NVMe™ is the latest and greatest of storage protocols for the cloud/data center as well as for laptops. High-performance enterprise environments are adopting NVMe solid-state drives (SSDs) to accelerate their applications, taking advantage of the low latency and high throughput of the NVMe architecture, which eliminates much of the waste in the SAS/SATA protocols. NVMe allows for lower latency by reducing the CPU clock cycles required for an operation, giving that processing power back to your applications. In recent years, the price of NVMe devices has dropped drastically, bringing it more into the mainstream. For this reason, NVMe is becoming not only an acceleration technology but also a general-purpose storage technology. VMware® vSAN is one of the many solutions where NVMe is becoming a top choice in storage protocols.
NVMe is not new to vSAN’s cache tier, but it has only recently become popular to use for the capacity tier. Each revision of vSAN continues to increase its performance. At the same time, storage devices are increasing in capacity. This means you can deploy a high-performance solution using fewer drives than previously possible. The question then becomes, “How do you maximize performance while minimizing drive count?” Our study was designed to answer that question.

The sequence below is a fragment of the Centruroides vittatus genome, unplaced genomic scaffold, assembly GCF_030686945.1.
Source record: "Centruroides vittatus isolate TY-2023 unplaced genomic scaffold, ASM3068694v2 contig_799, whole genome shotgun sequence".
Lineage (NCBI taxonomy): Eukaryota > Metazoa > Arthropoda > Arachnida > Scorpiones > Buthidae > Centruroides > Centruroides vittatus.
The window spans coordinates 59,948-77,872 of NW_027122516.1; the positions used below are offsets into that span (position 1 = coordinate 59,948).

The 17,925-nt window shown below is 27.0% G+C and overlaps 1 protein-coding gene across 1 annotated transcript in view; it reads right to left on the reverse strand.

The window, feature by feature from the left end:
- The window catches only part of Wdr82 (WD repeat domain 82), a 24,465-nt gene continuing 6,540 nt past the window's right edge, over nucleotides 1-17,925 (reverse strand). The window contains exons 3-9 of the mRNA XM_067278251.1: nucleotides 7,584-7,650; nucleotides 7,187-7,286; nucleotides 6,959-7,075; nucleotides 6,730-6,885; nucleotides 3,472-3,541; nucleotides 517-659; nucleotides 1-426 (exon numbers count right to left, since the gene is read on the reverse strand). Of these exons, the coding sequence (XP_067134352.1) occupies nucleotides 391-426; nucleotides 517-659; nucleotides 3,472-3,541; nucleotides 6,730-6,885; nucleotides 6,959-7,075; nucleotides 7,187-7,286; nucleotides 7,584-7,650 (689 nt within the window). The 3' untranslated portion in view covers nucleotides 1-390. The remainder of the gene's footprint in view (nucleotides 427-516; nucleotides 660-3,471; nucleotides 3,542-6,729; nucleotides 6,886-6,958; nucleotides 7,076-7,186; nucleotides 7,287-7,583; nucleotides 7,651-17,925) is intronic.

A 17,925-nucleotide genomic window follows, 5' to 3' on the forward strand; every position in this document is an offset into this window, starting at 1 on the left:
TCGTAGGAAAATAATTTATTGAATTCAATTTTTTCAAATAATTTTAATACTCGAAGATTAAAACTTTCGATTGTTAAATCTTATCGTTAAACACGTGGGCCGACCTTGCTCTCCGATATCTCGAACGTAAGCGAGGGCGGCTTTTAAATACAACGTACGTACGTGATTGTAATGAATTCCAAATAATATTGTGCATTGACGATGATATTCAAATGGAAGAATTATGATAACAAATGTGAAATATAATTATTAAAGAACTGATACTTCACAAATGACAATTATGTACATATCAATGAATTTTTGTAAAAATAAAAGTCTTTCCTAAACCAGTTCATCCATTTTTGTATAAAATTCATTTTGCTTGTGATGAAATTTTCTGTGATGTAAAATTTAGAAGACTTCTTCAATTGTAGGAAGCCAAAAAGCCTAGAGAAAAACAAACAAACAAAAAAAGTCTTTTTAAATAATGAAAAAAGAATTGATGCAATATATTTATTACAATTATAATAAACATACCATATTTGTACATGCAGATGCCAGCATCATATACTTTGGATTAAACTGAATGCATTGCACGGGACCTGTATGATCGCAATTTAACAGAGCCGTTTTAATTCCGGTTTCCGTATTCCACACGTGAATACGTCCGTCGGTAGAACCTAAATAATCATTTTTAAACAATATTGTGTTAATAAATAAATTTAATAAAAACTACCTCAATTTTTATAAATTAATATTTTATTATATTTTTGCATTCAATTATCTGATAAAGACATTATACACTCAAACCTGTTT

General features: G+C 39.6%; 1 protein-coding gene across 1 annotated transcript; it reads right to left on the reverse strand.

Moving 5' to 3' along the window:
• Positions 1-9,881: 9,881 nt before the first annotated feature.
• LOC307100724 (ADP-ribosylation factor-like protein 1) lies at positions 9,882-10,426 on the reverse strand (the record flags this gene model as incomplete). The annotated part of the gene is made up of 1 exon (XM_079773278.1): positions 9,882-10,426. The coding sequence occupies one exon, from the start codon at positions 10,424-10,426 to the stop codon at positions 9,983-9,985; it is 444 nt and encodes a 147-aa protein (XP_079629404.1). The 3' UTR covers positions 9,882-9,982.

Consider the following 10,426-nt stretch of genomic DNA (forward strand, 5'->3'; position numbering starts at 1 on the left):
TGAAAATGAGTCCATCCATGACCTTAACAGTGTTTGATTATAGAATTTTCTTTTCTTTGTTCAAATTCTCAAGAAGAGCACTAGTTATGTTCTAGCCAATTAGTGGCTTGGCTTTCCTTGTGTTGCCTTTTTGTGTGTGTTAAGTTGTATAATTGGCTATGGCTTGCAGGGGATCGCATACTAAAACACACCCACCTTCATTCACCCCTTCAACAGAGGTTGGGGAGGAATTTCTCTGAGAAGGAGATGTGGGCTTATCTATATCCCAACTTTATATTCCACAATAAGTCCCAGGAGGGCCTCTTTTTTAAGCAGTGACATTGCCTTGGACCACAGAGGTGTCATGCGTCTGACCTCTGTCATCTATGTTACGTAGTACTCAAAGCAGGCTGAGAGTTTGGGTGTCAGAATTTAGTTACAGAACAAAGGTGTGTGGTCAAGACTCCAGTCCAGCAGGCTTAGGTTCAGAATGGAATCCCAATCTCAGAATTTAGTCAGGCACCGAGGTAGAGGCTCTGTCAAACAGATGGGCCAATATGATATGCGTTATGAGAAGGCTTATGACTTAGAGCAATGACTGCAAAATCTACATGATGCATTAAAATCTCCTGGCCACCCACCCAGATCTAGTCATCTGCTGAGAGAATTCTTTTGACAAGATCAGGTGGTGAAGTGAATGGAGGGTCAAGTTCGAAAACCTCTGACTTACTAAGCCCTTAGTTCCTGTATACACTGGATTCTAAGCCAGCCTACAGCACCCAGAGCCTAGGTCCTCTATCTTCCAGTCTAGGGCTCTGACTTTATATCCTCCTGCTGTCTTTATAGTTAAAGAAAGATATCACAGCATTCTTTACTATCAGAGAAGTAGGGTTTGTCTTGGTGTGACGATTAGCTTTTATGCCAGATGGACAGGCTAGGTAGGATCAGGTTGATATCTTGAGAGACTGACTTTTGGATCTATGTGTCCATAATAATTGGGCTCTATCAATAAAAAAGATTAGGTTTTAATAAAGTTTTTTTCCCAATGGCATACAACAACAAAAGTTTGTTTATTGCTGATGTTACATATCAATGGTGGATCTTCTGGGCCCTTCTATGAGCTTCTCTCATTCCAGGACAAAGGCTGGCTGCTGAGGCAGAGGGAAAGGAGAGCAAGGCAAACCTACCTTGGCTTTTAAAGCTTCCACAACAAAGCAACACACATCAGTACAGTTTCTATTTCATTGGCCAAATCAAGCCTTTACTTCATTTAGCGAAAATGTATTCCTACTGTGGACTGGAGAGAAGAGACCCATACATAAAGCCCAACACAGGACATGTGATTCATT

In vSAN, the main way to increase performance is by increasing the number of disk groups. Each disk group adds an additional cache device, reducing the stress on each cache drive in heavy write operations. Adding more disk groups also adds more capacity drives, boosting read performance since reads come from the capacity tier in all-flash configurations. But do you need to scale up to the maximum supported five disk groups and 35 capacity drives in an all-NVMe environment? There are certainly cost considerations to factor in. How many disk groups do you actually need? How many capacity drives? Let’s take a look …